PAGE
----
Alameda County Office of Education
The Rock La Fleche Health and Nutrition Education Service Learning Program engages students from 12-17-years old to positively impact their communities through service learning. The students will teach younger elementary school students about health, nutrition and fitness. Participants will work with classroom teachers and program coordinators to plan programs, identify key audiences, and design nutrition and physical activity workshops. The students will present workshops to more than five elementary schools in their community.
CATCH Kids Club (CKC)
South Suburban Parks and Recreation
The South Suburban Parks and Recreation’s CATCH Kid’s Club (CKC) is an after-school and summer recreation program that equips children between the ages of 5-12 with knowledge and skills to make healthy dietary and physical activity decisions. The program will train at least 30 staff members and elementary physical education teachers in the CKC curriculum. The program will also engage students in weekly physical activities and provides a nutritional component that teaches children and their families about the value of eating low-fat, high-fiber foods.
Get Up, Get Out, Get Active!
WGCU Public Media – Florida Gulf Coast University
Fort Myers, Florida
Get Up, Get Out, Get Active! (GUGOGA), is a TV/Web children’s series on healthy nutrition and fun physical activities for students between the ages of 5-10. In an effort to reach out to the region’s Hispanic and Caribbean population, the TV/Web show will expand its programming to include segments featuring nutritional foods and physical games and activities that are culturally specific. In addition, an interactive workshop for ten after-school programs in predominantly Hispanic and African-American communities will also be held. The program goals are to increase physical activity as well as the amount of fruits, vegetables and whole grains that children eat.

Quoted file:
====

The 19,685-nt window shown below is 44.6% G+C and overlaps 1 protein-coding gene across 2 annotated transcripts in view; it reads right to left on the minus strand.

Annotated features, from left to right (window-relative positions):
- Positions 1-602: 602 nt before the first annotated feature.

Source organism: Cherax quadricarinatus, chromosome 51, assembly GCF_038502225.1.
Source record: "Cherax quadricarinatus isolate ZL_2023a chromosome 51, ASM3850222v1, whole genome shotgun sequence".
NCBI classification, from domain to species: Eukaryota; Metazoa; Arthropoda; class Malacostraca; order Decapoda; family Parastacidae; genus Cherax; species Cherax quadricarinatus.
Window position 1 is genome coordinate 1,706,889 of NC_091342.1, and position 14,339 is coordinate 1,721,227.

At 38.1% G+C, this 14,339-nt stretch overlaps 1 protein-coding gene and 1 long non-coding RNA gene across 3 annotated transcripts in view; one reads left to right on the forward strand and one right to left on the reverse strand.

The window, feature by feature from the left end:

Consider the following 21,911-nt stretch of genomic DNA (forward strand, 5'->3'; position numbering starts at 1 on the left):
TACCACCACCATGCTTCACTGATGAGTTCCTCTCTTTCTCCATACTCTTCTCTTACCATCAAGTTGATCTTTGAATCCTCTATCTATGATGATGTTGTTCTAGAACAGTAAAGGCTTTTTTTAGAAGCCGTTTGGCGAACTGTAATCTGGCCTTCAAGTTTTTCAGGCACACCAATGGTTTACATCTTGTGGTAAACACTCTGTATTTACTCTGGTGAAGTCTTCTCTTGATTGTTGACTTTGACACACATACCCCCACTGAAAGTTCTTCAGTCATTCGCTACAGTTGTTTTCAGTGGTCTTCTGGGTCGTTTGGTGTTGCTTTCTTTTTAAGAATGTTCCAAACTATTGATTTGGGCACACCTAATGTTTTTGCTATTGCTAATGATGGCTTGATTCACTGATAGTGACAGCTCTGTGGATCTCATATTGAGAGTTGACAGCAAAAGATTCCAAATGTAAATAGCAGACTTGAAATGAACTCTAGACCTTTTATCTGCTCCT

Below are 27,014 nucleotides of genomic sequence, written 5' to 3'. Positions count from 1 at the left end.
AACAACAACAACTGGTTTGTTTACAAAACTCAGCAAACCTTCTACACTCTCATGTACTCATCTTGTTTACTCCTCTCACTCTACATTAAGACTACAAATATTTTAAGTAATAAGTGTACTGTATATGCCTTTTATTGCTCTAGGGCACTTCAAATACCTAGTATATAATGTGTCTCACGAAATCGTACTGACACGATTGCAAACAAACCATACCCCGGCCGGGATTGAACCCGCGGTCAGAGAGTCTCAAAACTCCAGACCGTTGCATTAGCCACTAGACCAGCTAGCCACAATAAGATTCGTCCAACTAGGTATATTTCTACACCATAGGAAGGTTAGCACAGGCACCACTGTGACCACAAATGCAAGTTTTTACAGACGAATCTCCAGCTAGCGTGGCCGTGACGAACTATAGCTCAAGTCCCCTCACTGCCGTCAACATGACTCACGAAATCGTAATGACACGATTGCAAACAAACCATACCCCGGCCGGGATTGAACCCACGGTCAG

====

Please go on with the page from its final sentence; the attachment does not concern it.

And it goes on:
B.E.S.T. Moves! (Boys Exercising to Strengthen and Tone)
B.E.S.T Academy at Benjamin S. Carson
The Boys Exercising to Strengthen and Tone, also known as the B.E.S.T. Moves! program, targets African-American boys from 11-14 years old, who are from low-income neighborhoods and who typically aren’t exposed to health and nutrition information, and don’t have access to exercise equipment. The program is designed to increase the boys’ level of physical activity, teach them how to make nutritious food choices and help them learn how to reduce the risk for health issues such as diabetes. B.E.S.T Moves! will also work with the family members on activities including monthly family fitness nights.
Live Well Idaho: Encouraging Healthy and Active Lifestyles for Idaho Students